Loss of power and weird noise at full throttle?


35 replies to this topic
  • HeadTrauma

Posted April 27, 2007 - 11:22 AM

#21

"Spark knock" typically comes from too much ignition advance. Higher intake temps make it worse, but it is not wholly dependent on temperature. Spark knock will usually happen when cold as well unless it is only a marginal problem.

Higher temps REALLY aggaravate compression/octane knock.

My bike only starts rattling after it is fully warmed up. Still does it after miles of 45+mph light throttle cool-off riding also. :applause: I still have to try some good premium pump gas....

  • jaredc28

Posted April 27, 2007 - 12:44 PM

#22

when i first get on the bike, i can hit full throttle without knock, after a bit the knock starts at high throttle and increases as it gets hotter. i bought some different jets today and hope they will correct the problem.

  • HawkGT

Posted April 27, 2007 - 02:25 PM

#23

Spark knock, compression knock, octane knock, pinging, knocking, and probably a bunch of other names are all the same phenomenon: detonation.

Conditions that allow deto to take place can be created by different things (too much ignition advance, too low octane fuel, too much dynamic compression for the fuel, too much heat, and more) but the phenomenon itself is all the same thing regadless of the aggravating factor or factors.

  • jaredc28

Posted April 28, 2007 - 08:03 AM

#24

could you explain ignition advance and what i can do to correct it?

thnx

  • HawkGT

Posted April 28, 2007 - 09:46 AM

#25

could you explain ignition advance and what i can do to correct it?

thnx


Although we sometimes think of the spark plug firing when the piston reaches Top Dead Center (TDC), engines are designed to fire the spark plug many degrees of crankshaft rotation before TDC. Somewhere between 15-30 degrees might be typical, depending on the engine.

The reasoning for the timing of the spark is related to the time required for the air/fuel mixture to burn. Sometimes we imagine that the a/f mix inside the combustion chamber explodes when the plug sparks. This isn't what happens. The a/f mixture burns in a predictable, controlled manner. Under normal circumstances the a/f mixture combusts by way of a process called deflagration (a fancy name for burn by way of thermal conductivity). As deflagration takes place cylinder pressures raise incrimentally until all the a/f mixture has been consumed. The goal is to achieve peak cylinder pressures somewhere around 15 or 20 degrees of crank rotation After Top Dead Center (ATDC). This timing of combustion events has been shown to be the most efficient.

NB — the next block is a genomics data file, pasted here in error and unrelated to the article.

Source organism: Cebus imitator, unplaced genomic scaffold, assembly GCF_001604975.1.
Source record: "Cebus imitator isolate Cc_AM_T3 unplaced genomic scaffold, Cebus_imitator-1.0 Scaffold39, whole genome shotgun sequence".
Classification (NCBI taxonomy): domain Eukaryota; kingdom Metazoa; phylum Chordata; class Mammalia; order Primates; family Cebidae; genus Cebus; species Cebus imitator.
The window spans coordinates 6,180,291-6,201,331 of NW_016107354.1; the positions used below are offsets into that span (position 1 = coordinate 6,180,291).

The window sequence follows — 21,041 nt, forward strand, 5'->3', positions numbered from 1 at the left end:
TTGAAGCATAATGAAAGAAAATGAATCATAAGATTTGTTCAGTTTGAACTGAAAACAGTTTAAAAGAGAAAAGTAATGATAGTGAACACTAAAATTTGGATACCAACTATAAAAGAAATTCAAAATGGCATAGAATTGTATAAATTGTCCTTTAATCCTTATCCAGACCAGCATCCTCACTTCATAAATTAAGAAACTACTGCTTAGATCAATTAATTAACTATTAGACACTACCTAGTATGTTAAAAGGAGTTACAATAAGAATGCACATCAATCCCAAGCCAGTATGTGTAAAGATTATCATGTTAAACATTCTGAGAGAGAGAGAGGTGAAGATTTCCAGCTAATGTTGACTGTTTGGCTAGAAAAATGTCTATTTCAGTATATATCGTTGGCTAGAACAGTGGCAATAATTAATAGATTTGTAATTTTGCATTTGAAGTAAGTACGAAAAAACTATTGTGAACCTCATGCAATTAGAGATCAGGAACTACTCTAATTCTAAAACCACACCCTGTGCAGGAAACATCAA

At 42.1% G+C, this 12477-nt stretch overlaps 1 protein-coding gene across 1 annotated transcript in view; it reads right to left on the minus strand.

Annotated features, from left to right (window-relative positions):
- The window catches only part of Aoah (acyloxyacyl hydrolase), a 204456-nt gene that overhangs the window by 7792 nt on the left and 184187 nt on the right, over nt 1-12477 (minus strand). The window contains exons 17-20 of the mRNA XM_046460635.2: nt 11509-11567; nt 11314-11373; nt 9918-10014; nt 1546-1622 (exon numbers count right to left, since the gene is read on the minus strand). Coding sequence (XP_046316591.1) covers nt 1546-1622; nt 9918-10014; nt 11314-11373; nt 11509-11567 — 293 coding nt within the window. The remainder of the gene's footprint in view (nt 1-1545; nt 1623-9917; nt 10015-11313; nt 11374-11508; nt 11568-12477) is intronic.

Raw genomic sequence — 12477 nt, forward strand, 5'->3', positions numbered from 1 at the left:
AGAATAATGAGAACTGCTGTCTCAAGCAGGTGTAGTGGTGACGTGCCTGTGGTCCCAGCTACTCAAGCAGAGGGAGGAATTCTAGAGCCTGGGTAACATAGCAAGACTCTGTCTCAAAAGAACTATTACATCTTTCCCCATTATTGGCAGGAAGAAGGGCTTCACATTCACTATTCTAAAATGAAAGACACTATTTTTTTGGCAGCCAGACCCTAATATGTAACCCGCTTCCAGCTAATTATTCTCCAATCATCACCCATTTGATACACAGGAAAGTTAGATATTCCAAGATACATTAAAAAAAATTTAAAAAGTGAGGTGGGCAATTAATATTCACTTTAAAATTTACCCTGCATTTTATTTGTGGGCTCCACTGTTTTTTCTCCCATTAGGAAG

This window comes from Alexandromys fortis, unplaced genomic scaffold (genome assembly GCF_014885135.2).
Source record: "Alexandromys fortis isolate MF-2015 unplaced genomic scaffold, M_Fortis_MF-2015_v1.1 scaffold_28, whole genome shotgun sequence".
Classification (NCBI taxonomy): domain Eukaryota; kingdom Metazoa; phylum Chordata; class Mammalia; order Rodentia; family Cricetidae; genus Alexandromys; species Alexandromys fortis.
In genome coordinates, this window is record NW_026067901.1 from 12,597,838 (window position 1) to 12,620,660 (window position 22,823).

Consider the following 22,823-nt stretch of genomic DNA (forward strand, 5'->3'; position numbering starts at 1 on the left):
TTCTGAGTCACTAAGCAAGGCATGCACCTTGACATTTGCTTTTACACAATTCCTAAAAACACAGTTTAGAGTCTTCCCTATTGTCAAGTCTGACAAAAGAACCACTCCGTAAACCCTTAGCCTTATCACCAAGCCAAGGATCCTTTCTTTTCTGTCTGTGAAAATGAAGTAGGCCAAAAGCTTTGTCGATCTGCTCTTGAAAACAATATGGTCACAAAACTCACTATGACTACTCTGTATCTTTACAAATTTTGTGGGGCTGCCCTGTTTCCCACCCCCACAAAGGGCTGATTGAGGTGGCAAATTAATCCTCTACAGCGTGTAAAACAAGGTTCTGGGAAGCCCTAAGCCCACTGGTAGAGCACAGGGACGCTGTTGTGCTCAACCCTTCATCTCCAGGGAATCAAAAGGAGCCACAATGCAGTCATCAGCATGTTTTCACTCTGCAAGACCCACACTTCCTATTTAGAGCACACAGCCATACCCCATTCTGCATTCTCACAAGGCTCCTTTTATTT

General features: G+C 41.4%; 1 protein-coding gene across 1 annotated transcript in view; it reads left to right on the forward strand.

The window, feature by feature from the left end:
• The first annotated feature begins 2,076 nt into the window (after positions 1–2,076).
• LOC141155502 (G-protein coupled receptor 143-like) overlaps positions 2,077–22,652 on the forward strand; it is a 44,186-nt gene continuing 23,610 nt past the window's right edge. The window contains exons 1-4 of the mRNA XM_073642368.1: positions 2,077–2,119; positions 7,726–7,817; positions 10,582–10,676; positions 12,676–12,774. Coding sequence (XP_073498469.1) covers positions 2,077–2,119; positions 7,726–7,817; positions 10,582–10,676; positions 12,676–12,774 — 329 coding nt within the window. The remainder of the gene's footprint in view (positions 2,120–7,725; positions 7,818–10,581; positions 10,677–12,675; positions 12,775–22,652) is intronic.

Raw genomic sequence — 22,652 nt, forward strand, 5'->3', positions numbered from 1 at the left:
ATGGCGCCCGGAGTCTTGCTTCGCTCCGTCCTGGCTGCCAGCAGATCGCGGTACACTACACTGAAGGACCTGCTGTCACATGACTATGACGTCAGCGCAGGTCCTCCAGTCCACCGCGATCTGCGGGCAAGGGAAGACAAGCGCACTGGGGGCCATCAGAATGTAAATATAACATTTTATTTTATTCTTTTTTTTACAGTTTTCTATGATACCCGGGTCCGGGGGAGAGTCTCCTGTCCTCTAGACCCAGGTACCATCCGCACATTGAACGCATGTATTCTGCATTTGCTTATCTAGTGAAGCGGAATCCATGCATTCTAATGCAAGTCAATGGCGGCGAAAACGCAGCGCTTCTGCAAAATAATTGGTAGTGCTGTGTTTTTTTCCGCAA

The way in which this all can be related to detonation goes back to time. Deto is when heat and pressure combine to break down the gasoline into new molecules by way of processes called pre-flame reactions. Basically, if you put gasoline under enough heat and pressure it will change into NEW chemicals that are highly unstable. So unstable that they can ignite spontantiously without waiting for the advancing flame front to get there and consume them normally. The only time it's possible for the gasoline to experience these extreme conditions is after the spark plug has fired and normal combustion (deflagration) has begun. The gasoline that resides around the edges of the combustion chamber is the gasoline that is suceptable to deto simply because it is the last part of the mixture to burn. This so called "end-gas" has to sit there and endure the ever increasing heat and pressure caused by the advancing flame front (the normal burn started by the spark plug) AND the still raising piston (remember the normal burn starts while the piston is still on its way up). If these extreme conditions are severe enough and last long enough, some of the gasoline breaks down and ignites all by itself. That is detonation.